Facebook revenue slips as usage leaps during pandemic
Facebook on Tuesday said the coronavirus pandemic has users flocking to its services while it undermines ad revenue on which the world's biggest social network depends. Online voice and video calls at Facebook-owned Messenger and WhatsApp have more than doubled in places hit hard by the new coronavirus, according to a post by vice president of analytics Alex Schultz and Jay Parikh, vice president of engineering. "As the pandemic expands and more people practice physically distancing themselves from one another, this has also meant that many more people are using our apps," Parikh and Schultz said.
It could be literally the biggest object in the night sky all year, and all you have to do to see it is step outside after sunset.
The moon will at least appear to be larger than normal Tuesday evening into the early morning hours of Wednesday. That's when the celestial phenomenon colloquially known as a supermoon will return, and this one should be the biggest and brightest of 2020. Because it's the first full moon of the northern spring, it's also traditionally known as the "pink moon."
Pink Fully Recovered From Coronavirus, Donates $1M To Pandemic Relief Efforts
Pink claims she and her son have recovered from the coronavirus after a two-week confinement. “People need to know that the illness affects the young and old, healthy and unhealthy, rich and poor, and we must make testing free and more widely accessible to protect our children, our families, our friends and our communities,” she said.
Unfortunately, the name has nothing to do with the color of the moon itself, rather it comes from phlox subulata, a pink flower that blooms in spring in the east of North America, according to the Farmer's Almanac.
A quick supermoon refresher: What we call a supermoon is actually the moon at perigee-syzygy, which is a funky rhyme that really just means the moon is near its closest point to us in its slightly elliptical path around Earth.
On Tuesday, the moon will be at its closest point to us all year, making it appear up to 30% larger than it looks when it's at its furthest point from our planet. But it still probably won't be pink. If it's especially hazy where you are, you might get a nice orange hue, but that could be a sign of wildfire smoke nearby and no one wants that, especially during a global pandemic.
Noble instead of monotonous - these colors are the new neutrals for spring
To get the best view of the supermoon, head outside around sunset wherever you are on Tuesday to say goodnight to your friendly neighborhood star and then turn around to await the emergence of the full moon over the horizon. Full moons always rise around sunset as a matter of geometry, and thanks to an optical illusion, they also appear at their biggest when they are nearest the horizon.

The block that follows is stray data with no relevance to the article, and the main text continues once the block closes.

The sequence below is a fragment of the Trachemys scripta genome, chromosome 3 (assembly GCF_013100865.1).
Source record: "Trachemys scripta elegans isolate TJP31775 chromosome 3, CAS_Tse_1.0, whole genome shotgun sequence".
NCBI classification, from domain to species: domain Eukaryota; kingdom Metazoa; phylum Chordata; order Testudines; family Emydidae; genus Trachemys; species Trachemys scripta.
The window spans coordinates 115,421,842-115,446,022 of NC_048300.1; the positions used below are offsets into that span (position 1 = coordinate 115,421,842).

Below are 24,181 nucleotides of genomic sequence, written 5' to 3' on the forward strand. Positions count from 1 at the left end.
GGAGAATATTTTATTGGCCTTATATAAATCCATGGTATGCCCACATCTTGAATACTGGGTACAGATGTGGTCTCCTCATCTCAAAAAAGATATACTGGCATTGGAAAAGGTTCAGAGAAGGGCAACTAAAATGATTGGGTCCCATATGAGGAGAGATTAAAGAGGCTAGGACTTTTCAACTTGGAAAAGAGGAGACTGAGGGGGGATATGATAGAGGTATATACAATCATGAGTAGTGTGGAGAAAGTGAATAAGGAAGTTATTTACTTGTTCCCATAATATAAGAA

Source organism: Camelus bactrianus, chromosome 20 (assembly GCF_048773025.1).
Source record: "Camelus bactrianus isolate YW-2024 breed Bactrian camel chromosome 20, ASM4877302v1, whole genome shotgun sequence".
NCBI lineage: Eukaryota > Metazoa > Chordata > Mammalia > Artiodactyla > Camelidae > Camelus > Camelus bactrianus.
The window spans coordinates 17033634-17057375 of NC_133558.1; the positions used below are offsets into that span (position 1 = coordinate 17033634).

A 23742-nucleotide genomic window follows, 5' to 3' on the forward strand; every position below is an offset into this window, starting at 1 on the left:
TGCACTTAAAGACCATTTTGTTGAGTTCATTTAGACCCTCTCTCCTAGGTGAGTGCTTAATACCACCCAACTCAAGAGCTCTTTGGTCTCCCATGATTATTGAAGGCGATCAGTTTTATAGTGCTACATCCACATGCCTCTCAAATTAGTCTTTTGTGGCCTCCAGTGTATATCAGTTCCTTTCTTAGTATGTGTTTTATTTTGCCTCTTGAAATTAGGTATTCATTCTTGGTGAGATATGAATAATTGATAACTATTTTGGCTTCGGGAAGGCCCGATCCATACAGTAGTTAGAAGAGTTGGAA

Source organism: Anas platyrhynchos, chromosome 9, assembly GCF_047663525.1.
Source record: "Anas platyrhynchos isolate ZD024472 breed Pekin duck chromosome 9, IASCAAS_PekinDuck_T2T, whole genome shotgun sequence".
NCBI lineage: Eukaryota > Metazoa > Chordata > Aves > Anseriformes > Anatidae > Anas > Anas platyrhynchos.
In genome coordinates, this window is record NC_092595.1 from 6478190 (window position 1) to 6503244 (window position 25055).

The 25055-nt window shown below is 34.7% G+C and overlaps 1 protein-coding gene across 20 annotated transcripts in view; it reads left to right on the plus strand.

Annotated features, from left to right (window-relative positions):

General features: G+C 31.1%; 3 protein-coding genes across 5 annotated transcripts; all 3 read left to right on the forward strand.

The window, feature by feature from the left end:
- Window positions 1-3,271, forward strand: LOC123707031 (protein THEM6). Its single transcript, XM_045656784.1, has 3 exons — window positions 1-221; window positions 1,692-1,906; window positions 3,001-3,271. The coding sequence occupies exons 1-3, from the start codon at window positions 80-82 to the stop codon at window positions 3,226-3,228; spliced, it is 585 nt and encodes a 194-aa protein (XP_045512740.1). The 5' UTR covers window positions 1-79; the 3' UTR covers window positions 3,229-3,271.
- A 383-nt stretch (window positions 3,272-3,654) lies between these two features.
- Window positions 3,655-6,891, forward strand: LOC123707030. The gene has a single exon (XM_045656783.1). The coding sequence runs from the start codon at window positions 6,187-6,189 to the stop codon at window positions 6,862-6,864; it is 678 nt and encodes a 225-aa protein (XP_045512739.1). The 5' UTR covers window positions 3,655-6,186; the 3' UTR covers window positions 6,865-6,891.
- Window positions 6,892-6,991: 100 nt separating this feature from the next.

The spring moon rising over Utah's Wasatch Mountains.
As always, be sure to share your best photos of the supermoon with me on Twitter @ericcmack.
If you miss it, or the weather doesn't cooperate for you, the Virtual Telescope Project is also planning to livestream its own observations from Rome, as is the Lowell Observatory in Arizona (that feed is embedded at the top of this story). Failing that, you don't have to wait too long for the next supermoon on May 7.
The November supermoon is more like an extra-supermoon this time around. As of Monday morning, our satellite is closer to Earth than it's been at any point since 1948. The result is a moon that can appear 30 percent brighter and 14 percent bigger than your average full moon.Unsurprisingly, photographers lust after luscious shots of luna. This one comes from NASA with the supermoon rising behind a Soyuz rocket at the Baikonur Cosmodrome launch pad in Kazakhstan. NASA astronaut Peggy Whitson, Russian cosmonaut Oleg Novitskiy of Roscosmos, and ESA astronaut Thomas Pesquet will launch from the Cosmodrome on November 18 to spend six months at the International Space Station.First published November 14, 1:08 p.m. PT.Update, November 15 at 9:25 a.m. PT: Adds more amazing shots of the supermoon.
This composite image of the supermoon rising over Huntsville Mountain near Huntsville, Alabama, shows the satellite taking on a little color at the beginning of its journey. The redness is due to smoke from wildfires in the Blue Ridge Mountains and the Nantahala Wilderness, according to photographer Jim Gardepe.
November's extra-supermoon even inspired some less well-rounded imitators. Lego shared this promotional shot of its tribute to our night companion on Monday.If you've taken some particularly unique or outstanding shots of this historic supermoon, let me know via Twitter @EricCMack.